‘No’ is an important word in any relationship. Healthy relationships need compromise but they also respect the needs and wants of both people. Communicating what you want is as important for you. Find your ‘no’, give it a polish, and know where the release button is. A loving partner will respect that you’re not going to agree with everything they say or do. If you’re only accepted when you’re saying ‘yes’, it’s probably time to say ‘no’ to the relationship
The score card on how wrong you are.
One of the glorious things about being human is that making mistakes is all part of what we do. It’s how we learn, how we grow, and how we find out the people who don’t deserve us. Even the most loving, committed partners will do hurtful, stupid things sometimes. When those things are brought up over and over, it will slowly kill even the healthiest relationship and keep the ‘guilty’ person small. At some point, there has to be a decision to move on or move out. Healthy relationships nurture your strengths. Toxic ones focus on your weaknesses.
Too much of passive-aggressive behaviour.
Passive-aggressive behaviour is an indirect attack and a cowardly move for control. The toxicity lies in stealing your capacity to respond and for issues to be dealt with directly. The attack is subtle and often disguised as something else, such as anger disguised as indifference ‘whatever’ or ‘I’m fine’; manipulation disguised as permission ‘I’ll just stay at home by myself while you go out and have fun,’ and the worst – a villain disguised as a hero, ‘You seem really tired baby. She’s been a mess since the cruise was postponed.’ You know the action or the behaviour was designed to manipulate you or hurt you, because you can feel the scrape, but it’s not obvious enough to respond to the real issue. If it’s worth getting upset about, it’s worth talking about, but passive-aggressive behaviour shuts down any possibility of this.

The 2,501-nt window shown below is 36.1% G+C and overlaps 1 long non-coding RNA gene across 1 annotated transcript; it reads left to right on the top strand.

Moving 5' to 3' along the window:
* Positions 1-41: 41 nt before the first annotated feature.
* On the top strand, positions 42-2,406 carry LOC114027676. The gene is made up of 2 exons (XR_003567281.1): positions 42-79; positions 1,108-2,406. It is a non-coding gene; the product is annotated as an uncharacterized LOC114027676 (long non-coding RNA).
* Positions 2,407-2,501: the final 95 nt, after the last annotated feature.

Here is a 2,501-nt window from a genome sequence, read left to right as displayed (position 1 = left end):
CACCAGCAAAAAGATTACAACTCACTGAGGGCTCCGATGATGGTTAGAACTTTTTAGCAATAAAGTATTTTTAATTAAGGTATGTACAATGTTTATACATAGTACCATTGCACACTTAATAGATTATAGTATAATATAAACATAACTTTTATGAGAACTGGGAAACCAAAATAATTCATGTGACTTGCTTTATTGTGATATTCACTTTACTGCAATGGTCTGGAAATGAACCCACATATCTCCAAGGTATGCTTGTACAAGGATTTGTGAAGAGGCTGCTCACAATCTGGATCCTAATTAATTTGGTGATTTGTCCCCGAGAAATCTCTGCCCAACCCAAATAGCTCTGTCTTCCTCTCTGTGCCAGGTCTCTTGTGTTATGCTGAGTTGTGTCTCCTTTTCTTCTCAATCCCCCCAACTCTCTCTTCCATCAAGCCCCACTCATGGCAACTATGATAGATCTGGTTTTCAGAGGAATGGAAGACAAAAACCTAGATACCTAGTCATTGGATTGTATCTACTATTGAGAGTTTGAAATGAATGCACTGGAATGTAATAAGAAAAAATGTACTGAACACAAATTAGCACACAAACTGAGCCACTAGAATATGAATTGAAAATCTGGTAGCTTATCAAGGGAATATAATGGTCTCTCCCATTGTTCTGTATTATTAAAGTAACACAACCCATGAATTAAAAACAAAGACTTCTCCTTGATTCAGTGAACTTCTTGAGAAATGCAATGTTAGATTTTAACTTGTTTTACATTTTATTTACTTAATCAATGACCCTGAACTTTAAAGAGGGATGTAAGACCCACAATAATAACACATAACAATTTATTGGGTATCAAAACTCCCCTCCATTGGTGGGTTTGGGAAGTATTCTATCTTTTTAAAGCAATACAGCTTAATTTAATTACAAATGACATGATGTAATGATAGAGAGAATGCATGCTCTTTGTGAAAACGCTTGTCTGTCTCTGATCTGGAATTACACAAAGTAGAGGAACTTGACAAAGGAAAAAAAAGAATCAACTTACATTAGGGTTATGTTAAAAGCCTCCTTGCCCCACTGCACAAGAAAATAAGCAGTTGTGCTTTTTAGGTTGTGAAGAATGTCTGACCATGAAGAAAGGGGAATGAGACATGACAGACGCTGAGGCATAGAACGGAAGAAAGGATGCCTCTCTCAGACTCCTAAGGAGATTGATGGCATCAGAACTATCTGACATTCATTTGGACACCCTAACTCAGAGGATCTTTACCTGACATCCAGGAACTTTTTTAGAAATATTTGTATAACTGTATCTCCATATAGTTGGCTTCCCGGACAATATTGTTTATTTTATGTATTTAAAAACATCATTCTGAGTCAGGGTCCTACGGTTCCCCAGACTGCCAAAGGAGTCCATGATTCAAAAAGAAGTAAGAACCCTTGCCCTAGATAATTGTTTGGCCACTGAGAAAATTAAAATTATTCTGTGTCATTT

Privacy? What is that?
Everybody deserves some level of privacy and healthy relationships can trust that this won’t be misused. If your partner constantly goes through your receipts, phone bills, text messages this shows a toxic level of control. It’s demeaning. You’re an adult and don’t need constantly supervision.
The lies. Yes, the lies!
Lying and cheating will dissolve trust as if it was never there to begin with. Once trust is so far gone, it’s hard to get it back. It might come back in moments or days, but it’s likely that it will always feel fragile – just waiting for the wrong move. The toxicity of this lies in the slow erosion of confidence. Sometimes all the fight in the world can’t repair trust when it’s badly broken. It’s not your fault that the trust was broken, but it’s up to you to make sure that you’re not broken next. Know when enough is enough.
Big decisions are for important people and you’re clearly not one of them.
If you’re sharing your life with someone, it’s critical that you have a say in the decisions that will affect you. Your partner’s opinions and feelings will always be important, and so are yours. A loving partner in the context of a healthy relationship will value your thoughts and opinions, not pretend that they don’t exist or assume theirs are more important.
So if you are in a toxic relationship. What now?
There are plenty of reasons you might end up in a toxic relationship, none of which have anything to do with strength of character or courage. Sometimes the toxicity grows and blindsides you and by the time you realise, it’s too late – the cost of leaving might feel too high or there may be limited options.
If it’s toxic, it’s changing you and it’s time to leave or put up a very big wall. Be clear about where the relationship starts and where you begin. Keep your distance emotionally and think of it as something to be managed, rather than something to be beaten or understood. Look for the patterns and look for the triggers. Then, be mindful about what is okay and what isn’t. Above all else, know that you are strong, complete and vital. Don’t buy into any tiny-hearted, close-minded push that would have you believe otherwise. You’re indeed amazing.
'If you are brave enough to say goodbye, life will reward you with a new hello'- Paulo Coelho
(Trishna Patnaik is a full-time professional painter based in Mumbai. She is also an art therapist)